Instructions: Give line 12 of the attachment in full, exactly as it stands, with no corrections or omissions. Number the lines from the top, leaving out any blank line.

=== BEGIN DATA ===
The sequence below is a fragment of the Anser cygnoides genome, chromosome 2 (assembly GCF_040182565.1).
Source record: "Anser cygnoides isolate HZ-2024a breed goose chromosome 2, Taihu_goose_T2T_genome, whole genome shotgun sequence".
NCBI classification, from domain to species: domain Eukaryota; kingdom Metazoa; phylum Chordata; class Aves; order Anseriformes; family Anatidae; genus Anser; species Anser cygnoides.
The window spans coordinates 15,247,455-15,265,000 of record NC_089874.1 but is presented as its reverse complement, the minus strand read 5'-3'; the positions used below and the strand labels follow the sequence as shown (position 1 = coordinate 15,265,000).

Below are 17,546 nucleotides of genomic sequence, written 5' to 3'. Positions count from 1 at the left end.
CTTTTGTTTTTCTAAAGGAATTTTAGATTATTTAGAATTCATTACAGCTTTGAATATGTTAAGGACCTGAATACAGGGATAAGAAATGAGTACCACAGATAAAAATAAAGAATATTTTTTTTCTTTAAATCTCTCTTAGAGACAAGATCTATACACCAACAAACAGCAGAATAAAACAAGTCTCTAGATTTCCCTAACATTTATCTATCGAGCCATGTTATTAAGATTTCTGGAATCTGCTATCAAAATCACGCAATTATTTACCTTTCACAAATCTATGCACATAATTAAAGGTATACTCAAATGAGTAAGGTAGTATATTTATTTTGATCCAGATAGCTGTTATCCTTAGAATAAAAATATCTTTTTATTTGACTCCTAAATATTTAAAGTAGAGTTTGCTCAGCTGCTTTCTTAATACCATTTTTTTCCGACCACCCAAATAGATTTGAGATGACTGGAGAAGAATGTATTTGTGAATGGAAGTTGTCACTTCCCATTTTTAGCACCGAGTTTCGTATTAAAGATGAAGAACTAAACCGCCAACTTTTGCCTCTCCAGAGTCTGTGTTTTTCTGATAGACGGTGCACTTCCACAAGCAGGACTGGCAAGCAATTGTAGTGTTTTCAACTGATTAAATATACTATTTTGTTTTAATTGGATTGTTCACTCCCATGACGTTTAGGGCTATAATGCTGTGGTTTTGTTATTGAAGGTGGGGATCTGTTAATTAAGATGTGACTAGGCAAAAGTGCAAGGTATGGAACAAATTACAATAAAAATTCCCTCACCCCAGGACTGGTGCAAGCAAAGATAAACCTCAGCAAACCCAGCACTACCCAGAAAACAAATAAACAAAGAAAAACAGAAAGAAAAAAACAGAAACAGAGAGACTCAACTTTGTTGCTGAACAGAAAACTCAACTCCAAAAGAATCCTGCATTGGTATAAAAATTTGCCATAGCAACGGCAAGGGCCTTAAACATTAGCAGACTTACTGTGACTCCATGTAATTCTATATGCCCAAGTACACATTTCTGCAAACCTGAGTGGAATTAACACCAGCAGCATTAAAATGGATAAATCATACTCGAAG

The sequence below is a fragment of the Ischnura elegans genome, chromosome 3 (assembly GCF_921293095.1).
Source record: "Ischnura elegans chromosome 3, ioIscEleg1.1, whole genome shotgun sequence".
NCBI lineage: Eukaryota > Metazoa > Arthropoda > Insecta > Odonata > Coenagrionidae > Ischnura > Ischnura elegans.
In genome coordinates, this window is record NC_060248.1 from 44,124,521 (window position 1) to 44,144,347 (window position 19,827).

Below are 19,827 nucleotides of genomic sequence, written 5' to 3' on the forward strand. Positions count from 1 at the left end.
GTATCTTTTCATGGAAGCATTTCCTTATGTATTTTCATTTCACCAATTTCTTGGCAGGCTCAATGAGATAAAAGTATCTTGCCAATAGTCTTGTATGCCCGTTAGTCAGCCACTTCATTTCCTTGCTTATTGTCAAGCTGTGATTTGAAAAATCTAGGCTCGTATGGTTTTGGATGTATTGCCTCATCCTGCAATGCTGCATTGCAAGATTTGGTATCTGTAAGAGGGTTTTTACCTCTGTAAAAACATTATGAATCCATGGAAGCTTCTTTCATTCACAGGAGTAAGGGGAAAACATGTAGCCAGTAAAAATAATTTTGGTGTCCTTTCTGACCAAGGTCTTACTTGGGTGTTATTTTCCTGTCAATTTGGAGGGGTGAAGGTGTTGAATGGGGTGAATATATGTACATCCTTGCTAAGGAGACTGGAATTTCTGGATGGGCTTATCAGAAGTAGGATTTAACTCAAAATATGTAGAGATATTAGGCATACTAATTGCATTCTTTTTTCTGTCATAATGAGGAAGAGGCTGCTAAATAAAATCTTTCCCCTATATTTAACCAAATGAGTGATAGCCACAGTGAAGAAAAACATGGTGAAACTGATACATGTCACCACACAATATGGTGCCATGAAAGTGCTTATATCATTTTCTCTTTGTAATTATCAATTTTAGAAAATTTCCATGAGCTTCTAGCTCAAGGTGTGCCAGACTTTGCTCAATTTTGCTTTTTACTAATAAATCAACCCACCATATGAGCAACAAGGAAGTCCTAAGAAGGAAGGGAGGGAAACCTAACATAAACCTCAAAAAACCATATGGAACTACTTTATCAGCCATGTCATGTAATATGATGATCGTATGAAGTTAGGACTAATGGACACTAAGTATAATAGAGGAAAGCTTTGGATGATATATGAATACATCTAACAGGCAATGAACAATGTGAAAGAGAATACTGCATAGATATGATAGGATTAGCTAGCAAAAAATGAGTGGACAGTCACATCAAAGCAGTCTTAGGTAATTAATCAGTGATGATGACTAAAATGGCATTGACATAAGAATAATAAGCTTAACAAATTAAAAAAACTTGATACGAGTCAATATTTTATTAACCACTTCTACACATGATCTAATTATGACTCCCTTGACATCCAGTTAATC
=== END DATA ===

GTATCTTTTCATGGAAGCATTTCCTTATGTATTTTCATTTCACCAATTTCTTGGCAGGCTCAATGAGATAAAAGTATCTTGCCAATAGTCTTGTATGCCCGTTAGTCAGCCACTTCATTTCCTTGCTTATTGTCAAGCTGTGATTTGAAAAATCTAGGCTCGTATGGTTTTGGATGTATTGCCTCATCCTGCAATGCTGCATTGCAAGATTTGGTATCTGTAAGAGGGTTTTTACCTCTGTAAAAACATTATGAATCCATGGAAGCTTCTTTCATTCACAGGAGTAAGGGGAAAACATGTAGCCAGTAAAAATAATTTTGGTGTCCTTTCTGACCAAGGTCTTACTTGGGTGTTATTTTCCTGTCAATTTGGAGGGGTGAAGGTGTTGAATGGGGTGAATATATGTACATCCTTGCTAAGGAGACTGGAATTTCTGGATGGGCTTATCAGAAGTAGGATTTAACTCAAAATATGTAGAGATATTAGGCATACTAATTGCATTCTTTTTTCTGTCATAATGAGGAAGAGGCTGCTAAATAAAATCTTTCCCCTATATTTAACCAAATGAGTGATAGCCACAGTGAAGAAAAACATGGTGAAACTGATACATGTCACCACACAATATGGTGCCATGAAAGTGCTTATATCATTTTCTCTTTGTAATTATCAATTTTAGAAAATTTCCATGAGCTTCTAGCTCAAGGTGTGCCAGACTTTGCTCAATTTTGCTTTTTACTAATAAATCAACCCACCATATGAGCAACAAGGAAGTCCTAAGAAGGAAGGGAGGGAAACCTAACATAAACCTCAAAAAACCATATGGAACTACTTTATCAGCCATGTCATGTAATATGATGATCGTATGAAGTTAGGACTAATGGACACTAAGTATAATAGAGGAAAGCTTTGGATGATATATGAATACATCTAACAGGCAATGAACAATGTGAAAGAGAATACTGCATAGATATGATAGGATTAGCTAGCAAAAAATGAGTGGACAGTCACATCAAAGCAGTCTTAGGTAATTAATCAGTGATGATGACTAAAATGGCATTGACATAAGAATAATAAGCTTAACAAATTAAAAAAACTTGATACGAGTCAATATTTTATTAACCACTTCTACACATGATCTAATTATGACTCCCTTGACATCCAGTTAATC